Last year I took a 3000W Cyclone mid drive ebike motor and mounted it on a wheelbarrow to make a high power machine that could easily move 500 lbs around the yard for about $450. I decided that it was pretty heavy and complicated and mused as to whether I could build a lighter duty wheelbarrow that was about 1/2 the price, 8 lbs lighter and that would use a geared hub motor for a lower power ebike. A few months later and some finagling and I finally got it built. Feel the power of a wheelbarrow that even your grandmother would love.
I have no idea why no one in the US has started making these things. Near as I can tell Makita is the only one who makes an electric wheelbarrow that is reasonably affordable for the US market and it runs at an anemic 18v peak. This barrow costs a whopping $859 without any battery packs (here at Zoro). It is rated for 287lbs (total load) it weighs 88lbs, has a max speed of 2.5mph and uses 2 batteries that are 16v nominal (but it does not run them in series, just one at a time)
My wheelbarrow goes as fast as I can run with it, has a 56v peak (52v nominal) Ego battery that drives it and weighs about 30 lbs. I feel perfectly safe running it with 200lbs of load, although more than that might end up destroying the hollow steel axle. The geared hub wheelbarrow is a 5:1 reduction but the 3000W Cyclone has a much larger reduction as it is 5:1 with the gearing system inside the motor and then an additional reduction of about 8:1 from the large gear and the chain.
My price breakdown for this build is as follows
- $95 for the wheelbarrow here from Home Depot
- $142 for ebike motor from Aliexpress (located here) shipped to my door from China
- I had a cheap 17 Amp controller kicking around. They can be had for around $20 shipped from China
- I also had a 1/2 twist throttle in my pile of ebike parts that normally run about $10
- I got an Ego 56v charging base for $19 on ebay
- I had a couple cheap small torque arms kicking around that I welded to the barrow
- This does not include the battery, I have a variety of Ego 56v batteries of every size, but I usually use the 2Ah one with this setup which seems to last almost an hour of lightish use
So if I had to buy all the parts I’d be looking at $286 total. It took me about 4 hours to build this machine and get it working right. You will need access to a welder to mount the torque arms to the axle mounts.
If I was doing this build again I would probably get a controller & throttle that matched up with the motor as getting this all put together was the biggest pain. What you are looking for is any ebike motor that is geared and has a very low top speed (<15mph). Look for a low turn count (6T or lower is best) which will give you the most torque. Smaller wheels in this application are better, as they will go a shorter distance for every revolution. Don’t get a DD motor, they don’t have enough torque to get really heavy loads moving without overheating quickly.
To wire the controller to the battery charging unit you just have to take the charger apart and then solder some wires directly to the + and – connectors on the inside of the charger. Then you screw the charger base to the wheelbarrow making sure the screw holes to put it back together are exposed then you screw the charger back together. If you are careful about it you can still use the battery charger as a charger (I never do) but if you’re worried about problems just cut the wires and remove all the circuit boards inside the charger. That might be the safest course of action for beginning DIY people.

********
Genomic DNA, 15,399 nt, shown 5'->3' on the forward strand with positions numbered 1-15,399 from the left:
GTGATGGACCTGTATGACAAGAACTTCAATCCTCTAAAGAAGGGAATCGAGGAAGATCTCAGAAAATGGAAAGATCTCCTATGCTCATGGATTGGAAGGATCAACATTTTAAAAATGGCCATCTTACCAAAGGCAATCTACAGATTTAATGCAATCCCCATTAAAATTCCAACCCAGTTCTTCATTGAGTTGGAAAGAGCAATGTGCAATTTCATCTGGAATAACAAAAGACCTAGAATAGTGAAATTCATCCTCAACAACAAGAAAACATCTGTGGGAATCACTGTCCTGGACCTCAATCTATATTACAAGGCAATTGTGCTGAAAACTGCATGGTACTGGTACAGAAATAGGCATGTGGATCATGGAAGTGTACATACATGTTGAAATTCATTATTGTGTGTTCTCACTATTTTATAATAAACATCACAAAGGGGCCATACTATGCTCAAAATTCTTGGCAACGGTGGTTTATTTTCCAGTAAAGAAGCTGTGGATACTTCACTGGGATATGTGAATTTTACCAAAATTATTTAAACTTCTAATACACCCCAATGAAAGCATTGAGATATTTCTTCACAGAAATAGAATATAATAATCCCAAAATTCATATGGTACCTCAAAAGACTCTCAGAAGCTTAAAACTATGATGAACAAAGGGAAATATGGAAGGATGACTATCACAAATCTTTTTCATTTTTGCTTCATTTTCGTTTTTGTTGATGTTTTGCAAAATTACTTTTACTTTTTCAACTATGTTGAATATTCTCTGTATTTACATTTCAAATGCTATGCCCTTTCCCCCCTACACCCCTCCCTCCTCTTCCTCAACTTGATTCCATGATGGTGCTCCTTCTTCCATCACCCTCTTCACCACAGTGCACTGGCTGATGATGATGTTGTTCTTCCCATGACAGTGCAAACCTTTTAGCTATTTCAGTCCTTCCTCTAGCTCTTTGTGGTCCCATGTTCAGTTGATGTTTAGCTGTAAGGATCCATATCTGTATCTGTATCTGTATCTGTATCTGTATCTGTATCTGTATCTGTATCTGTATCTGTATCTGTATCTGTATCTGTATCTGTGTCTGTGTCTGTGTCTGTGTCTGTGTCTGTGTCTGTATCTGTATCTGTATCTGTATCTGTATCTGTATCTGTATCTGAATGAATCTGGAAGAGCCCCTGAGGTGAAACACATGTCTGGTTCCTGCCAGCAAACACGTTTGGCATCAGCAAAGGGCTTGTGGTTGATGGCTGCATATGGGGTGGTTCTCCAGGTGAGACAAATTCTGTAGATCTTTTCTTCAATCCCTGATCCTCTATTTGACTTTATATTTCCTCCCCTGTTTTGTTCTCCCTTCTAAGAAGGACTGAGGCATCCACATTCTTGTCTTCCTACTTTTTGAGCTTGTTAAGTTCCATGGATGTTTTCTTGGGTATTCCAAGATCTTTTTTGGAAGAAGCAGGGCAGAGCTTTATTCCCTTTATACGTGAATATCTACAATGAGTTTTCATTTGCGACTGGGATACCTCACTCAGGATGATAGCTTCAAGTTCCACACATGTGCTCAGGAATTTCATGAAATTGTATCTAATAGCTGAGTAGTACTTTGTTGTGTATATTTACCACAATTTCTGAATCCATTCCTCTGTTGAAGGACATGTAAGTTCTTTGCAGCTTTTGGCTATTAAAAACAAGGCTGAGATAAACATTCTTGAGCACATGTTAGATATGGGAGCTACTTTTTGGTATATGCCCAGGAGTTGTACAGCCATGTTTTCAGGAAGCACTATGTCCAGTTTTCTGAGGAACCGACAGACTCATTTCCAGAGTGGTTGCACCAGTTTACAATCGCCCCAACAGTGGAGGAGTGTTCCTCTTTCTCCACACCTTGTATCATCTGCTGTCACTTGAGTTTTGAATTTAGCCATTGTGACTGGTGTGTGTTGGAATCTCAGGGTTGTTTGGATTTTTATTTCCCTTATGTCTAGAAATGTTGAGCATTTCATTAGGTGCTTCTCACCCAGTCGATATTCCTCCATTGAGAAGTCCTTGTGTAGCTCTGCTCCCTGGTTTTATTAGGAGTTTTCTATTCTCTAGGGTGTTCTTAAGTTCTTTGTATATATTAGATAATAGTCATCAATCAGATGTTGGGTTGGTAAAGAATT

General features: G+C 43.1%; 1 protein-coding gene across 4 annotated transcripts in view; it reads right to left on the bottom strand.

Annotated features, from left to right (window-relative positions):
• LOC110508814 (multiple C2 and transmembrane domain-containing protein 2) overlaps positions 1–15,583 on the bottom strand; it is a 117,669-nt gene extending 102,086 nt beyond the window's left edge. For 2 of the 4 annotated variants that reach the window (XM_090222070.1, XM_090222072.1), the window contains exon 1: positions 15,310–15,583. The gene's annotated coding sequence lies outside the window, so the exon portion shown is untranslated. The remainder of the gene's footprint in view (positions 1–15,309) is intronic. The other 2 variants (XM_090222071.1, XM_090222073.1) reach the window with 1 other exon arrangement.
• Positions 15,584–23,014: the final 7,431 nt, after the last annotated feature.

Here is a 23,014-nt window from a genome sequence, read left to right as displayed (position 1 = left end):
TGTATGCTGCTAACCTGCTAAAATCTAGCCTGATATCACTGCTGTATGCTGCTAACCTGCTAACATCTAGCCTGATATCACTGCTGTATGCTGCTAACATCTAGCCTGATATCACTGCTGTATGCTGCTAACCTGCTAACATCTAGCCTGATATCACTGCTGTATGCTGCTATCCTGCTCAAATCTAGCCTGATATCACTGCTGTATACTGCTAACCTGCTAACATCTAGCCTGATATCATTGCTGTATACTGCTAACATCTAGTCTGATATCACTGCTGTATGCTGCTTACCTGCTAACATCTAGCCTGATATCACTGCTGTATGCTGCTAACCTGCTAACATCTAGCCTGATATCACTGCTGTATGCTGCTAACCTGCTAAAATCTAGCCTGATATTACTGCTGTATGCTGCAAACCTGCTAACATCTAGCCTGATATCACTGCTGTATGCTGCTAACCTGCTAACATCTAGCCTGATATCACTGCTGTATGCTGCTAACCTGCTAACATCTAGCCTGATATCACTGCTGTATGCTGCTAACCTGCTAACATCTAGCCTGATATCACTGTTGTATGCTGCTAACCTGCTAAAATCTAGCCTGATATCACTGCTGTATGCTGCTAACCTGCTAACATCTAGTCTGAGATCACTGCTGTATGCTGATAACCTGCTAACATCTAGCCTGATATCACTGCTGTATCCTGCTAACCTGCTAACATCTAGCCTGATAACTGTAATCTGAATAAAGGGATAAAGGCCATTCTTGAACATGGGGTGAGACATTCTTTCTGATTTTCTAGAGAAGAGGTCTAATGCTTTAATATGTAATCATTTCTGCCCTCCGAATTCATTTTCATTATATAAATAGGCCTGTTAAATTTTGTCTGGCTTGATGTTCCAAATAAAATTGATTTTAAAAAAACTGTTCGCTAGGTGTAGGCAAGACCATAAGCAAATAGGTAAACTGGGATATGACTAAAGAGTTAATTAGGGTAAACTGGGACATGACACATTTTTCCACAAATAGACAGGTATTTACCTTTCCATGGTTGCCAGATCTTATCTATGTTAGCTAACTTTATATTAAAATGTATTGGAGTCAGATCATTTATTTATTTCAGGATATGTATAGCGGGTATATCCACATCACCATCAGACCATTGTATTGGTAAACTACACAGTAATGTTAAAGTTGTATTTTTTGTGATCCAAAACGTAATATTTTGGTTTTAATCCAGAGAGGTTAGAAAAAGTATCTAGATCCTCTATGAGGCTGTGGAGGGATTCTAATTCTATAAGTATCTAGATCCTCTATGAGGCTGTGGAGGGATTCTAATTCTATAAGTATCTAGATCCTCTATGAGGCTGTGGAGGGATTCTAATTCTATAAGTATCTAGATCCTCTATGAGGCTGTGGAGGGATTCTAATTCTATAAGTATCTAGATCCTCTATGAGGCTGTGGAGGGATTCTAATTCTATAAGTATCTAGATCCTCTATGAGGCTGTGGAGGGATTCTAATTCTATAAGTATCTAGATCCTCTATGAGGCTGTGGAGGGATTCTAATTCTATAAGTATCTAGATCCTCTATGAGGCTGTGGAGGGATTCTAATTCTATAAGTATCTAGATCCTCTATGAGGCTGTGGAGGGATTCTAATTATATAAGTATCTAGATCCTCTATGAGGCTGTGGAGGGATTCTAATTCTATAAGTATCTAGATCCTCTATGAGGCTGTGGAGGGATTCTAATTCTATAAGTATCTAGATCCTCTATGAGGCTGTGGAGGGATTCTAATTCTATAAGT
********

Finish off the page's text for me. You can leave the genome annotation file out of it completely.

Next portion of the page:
The wheelbarrow runs better with lower tire pressure, as you won’t get hung up with every little rock and bump. I pulled the flat free front off and used it on another wheelbarrow so that saved me about $20 on this build. Don’t cheap out on the donor wheelbarrow, get something with steel arms, it’s going to last many years.
My first heavy use of the wheelbarrow ripped apart both torque arms so I rewelded them much better for the 2nd time. It’s important to use lots of rod and to really get the metal hot so that it completely forms into one piece.
You also don’t have to do this build with the Ego battery pack, any lithium battery pack will work with this build as long as the voltage range of the battery matches your controller. Most controllers do a large range of support. For example, the controller I used in this build will work with anything from about 30v up to about 60v.
Alibaba and Aliexpress is a great way to buy cheap Chinese crap and have it shipped to the US without paying massive tariffs. I bought the 48v 350W version of the hub motor although I am running 17Amps x 56v nominal which is 952 Watts peak. As long as you’re not doing this continuously you can get away with it. This hub motor had pretty wimpy phase wires so I wouldn’t run it with any controller that put out more than 17 Amps.
In the end, I ended up getting what I wanted for the price I wanted to pay (<$300). It was a fun time building this wheelbarrow out of spare parts I had lying around and it works very well at moving around loads of woodchip mulch which seems to be my primary wheelbarrow task on my tree farm. I still use the 3000W Cyclone monster wheelbarrow when moving dirt and rocks, but the geared hub barrow is almost 10 lbs lighter and it doesn’t have a chain to deal with. Building stuff is fun and sometimes you just have to build out these crazy ideas you get in your head. In 5 years, electric wheelbarrows and garden carts will be EVERYWHERE but right now if you want one, you have to make it yourself.
Ride Push On.